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Michaela Kiersch, a doctoral candidate at Rush University and one of America’s most accomplished sport climbers, has sent her first V14, Hailstorm, in Ogden, Utah. Shortly afterward, helped by Kiersch’s carefully curated beta, Alex Puccio made a quick ascent of the same boulder.
“[It’s] a technical compression climb,” Kirsch told Climbing by email. The rock is very sparsely textured, and the moves consist of “complex foot and hand sequences, including a kneebar.”
“It’s been a lot of fun climbing with another motivated and strong woman,” Kiersch said.
Kiersch, 27, is widely known for her hard sport climbs, but she’s also an accomplished boulderer. In 2019, she won the Hueco Rock Rodeo by sending two V12s, a V11/12, two V11s, and a V10, in one day.
Kiersch spent more than ten days over two years on Hailstorm, longer than she’s spent on any other boulder problem. She first started working the V12/13 stand start in June 2020, when Drew Ruana was working on the then-undone sit-start. And she was there when, shortly after Ruana made the FA, a mountain storm rolled in and pummeled them with hail—an event for which the problem is named.
But Kiersch was “relatively laid-back” in the projecting process, she says, visiting the boulder whenever she “had spare time and climbing partners.”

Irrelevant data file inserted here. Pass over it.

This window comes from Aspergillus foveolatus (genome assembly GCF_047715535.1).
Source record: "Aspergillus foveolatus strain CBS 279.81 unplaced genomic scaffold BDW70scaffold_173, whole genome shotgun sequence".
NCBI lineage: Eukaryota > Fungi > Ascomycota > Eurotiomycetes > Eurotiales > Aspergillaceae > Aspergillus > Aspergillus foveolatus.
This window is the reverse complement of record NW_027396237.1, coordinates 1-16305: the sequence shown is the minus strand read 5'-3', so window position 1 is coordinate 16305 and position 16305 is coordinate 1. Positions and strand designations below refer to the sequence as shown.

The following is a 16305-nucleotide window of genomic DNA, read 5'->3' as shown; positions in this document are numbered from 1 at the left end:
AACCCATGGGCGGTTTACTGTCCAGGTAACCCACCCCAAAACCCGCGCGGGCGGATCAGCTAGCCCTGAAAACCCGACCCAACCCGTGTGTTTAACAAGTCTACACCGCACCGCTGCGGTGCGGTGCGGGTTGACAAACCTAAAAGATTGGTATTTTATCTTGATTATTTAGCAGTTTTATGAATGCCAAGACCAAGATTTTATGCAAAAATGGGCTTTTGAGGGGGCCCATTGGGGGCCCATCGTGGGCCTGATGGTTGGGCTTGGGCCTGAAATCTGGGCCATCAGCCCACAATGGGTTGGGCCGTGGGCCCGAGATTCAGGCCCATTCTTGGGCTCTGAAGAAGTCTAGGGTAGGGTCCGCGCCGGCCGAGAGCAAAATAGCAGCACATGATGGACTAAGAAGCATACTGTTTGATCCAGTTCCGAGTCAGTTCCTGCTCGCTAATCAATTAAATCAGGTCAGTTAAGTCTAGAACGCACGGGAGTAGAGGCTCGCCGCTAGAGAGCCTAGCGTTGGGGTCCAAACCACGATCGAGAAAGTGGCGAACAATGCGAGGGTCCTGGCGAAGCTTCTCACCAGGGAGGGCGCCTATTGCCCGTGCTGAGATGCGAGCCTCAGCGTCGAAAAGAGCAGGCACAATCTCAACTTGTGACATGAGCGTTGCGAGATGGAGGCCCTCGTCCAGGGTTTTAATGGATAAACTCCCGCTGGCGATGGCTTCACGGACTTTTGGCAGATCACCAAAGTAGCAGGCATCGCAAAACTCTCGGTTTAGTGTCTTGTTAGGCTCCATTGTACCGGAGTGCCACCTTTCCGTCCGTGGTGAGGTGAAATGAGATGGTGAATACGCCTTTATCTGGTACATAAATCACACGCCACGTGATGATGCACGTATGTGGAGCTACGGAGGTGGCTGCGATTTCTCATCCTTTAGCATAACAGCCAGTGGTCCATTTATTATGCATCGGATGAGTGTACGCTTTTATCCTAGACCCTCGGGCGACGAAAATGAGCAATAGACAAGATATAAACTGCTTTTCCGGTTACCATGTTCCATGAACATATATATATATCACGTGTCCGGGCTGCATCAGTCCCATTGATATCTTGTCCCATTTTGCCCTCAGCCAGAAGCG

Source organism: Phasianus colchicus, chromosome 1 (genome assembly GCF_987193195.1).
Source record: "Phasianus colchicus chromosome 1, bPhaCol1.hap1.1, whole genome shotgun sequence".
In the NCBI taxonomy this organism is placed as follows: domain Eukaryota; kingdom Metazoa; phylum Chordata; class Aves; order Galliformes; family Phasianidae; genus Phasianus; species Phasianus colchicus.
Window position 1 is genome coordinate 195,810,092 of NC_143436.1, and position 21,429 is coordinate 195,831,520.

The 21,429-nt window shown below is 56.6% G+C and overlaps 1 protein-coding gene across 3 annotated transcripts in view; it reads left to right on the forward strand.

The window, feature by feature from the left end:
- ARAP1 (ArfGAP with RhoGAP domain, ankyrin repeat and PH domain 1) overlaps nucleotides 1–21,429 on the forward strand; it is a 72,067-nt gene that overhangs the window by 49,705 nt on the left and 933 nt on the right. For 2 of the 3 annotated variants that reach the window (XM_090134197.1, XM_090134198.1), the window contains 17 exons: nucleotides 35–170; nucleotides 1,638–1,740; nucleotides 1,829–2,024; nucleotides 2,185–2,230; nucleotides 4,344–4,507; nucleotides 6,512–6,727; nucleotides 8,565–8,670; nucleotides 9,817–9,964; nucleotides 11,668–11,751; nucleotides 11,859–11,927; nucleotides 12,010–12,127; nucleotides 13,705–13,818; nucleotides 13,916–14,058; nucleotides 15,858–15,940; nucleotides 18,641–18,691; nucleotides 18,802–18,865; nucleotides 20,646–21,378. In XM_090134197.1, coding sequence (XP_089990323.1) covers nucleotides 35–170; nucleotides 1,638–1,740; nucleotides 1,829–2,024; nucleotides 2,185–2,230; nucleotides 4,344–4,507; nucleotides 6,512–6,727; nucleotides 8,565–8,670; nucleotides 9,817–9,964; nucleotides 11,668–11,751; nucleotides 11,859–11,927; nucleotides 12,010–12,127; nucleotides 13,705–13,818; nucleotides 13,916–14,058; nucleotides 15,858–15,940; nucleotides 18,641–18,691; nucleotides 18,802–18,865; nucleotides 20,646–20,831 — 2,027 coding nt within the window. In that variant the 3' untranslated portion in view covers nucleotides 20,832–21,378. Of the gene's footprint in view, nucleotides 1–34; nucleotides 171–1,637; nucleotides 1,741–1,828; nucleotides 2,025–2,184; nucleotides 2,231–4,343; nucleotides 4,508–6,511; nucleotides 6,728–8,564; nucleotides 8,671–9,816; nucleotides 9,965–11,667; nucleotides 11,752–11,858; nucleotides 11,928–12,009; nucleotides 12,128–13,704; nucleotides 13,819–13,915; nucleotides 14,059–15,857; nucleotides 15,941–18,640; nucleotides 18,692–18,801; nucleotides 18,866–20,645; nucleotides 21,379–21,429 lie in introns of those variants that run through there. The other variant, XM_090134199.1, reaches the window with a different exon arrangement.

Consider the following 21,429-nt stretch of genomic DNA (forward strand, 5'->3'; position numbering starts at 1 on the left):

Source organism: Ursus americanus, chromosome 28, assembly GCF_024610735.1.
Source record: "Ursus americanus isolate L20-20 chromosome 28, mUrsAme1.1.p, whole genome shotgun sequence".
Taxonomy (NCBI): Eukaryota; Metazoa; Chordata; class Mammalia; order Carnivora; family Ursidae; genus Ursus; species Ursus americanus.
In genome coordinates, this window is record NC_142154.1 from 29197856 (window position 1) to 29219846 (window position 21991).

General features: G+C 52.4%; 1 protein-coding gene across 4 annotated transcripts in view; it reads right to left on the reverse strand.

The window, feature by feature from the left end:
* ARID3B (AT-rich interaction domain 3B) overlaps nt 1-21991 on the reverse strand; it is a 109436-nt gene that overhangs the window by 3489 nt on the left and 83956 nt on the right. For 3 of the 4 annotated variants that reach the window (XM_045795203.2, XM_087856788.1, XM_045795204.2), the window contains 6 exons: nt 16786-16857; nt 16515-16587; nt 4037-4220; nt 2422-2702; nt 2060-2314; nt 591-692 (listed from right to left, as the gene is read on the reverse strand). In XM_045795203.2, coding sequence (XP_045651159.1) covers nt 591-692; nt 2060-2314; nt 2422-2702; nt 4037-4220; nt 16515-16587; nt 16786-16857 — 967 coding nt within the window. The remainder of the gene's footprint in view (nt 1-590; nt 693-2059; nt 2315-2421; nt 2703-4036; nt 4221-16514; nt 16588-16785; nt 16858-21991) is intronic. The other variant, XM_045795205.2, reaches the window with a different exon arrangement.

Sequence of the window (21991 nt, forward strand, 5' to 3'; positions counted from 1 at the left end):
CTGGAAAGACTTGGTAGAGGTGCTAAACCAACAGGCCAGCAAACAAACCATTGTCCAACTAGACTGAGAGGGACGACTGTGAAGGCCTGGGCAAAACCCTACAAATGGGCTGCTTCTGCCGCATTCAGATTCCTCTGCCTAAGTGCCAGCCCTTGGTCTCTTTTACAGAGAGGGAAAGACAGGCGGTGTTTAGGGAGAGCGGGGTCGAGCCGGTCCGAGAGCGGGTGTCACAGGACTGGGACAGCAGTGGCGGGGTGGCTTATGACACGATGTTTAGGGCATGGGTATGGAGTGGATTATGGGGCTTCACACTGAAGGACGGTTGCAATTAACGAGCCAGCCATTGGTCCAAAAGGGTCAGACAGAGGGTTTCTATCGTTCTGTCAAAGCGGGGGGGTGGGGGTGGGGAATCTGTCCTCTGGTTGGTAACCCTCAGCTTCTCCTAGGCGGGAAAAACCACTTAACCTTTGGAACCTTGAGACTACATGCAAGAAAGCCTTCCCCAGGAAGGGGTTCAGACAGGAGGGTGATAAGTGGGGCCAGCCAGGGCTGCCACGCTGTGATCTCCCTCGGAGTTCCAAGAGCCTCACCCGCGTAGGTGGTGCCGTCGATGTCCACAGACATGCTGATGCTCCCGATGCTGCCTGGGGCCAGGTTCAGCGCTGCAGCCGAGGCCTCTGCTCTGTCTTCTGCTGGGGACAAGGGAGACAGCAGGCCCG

Kiersch is not a full-time climber; instead, she’s spent the last three years balancing her climbing against a doctoral program in Occupational Therapy. “Both [school and climbing] are incredibly demanding and time consuming,” she says, “making it difficult to give both my attention at the same time…. Keeping my expectations realistic has been crucial for my mental health.”
Even so, she managed to up her climbing level while pursuing school. Last summer, shortly after making the first female ascent of Boone Speed’s iconic Supertweak (5.14b), in Logan Canyon, she sent Chris Sharma’s notoriously hard Dreamcatcher (5.14d), in Squamish. And now, with Hailstorm, she’s done her hardest boulder.
“I think that I excel when I am being challenged in multiple areas of my life,” Kiersch adds, “which could explain why I am able to maintain a high level in climbing.”
Puccio, meanwhile, has been climbing V14 for the better part of a decade. She did her first V14, Jade, in Rocky Mountain National Park, in 2014, and has since done New Base Line in Magic Wood and Penrose Step in Leavenworth, among others. She first tried Hailstorm’s stand start the day before her ascent, but the top holds were wet and, after thirty minutes of trying the first few moves, the snowmelt had rendered the entire boulder unclimbable. Returning the following day, she quickly sent the stand, then dispatched the sit. (Uncut footage here.)
Regarding the grade, Puccio is unsure.”It looks like some think V14 and some think V13,” she told 8a.nu, “I honestly don’t know.” On Instagram she added that “it suited me REALLY well AND I had all the beta handed to me. Regardless, it was a really fun and productive day out for both of us girls!”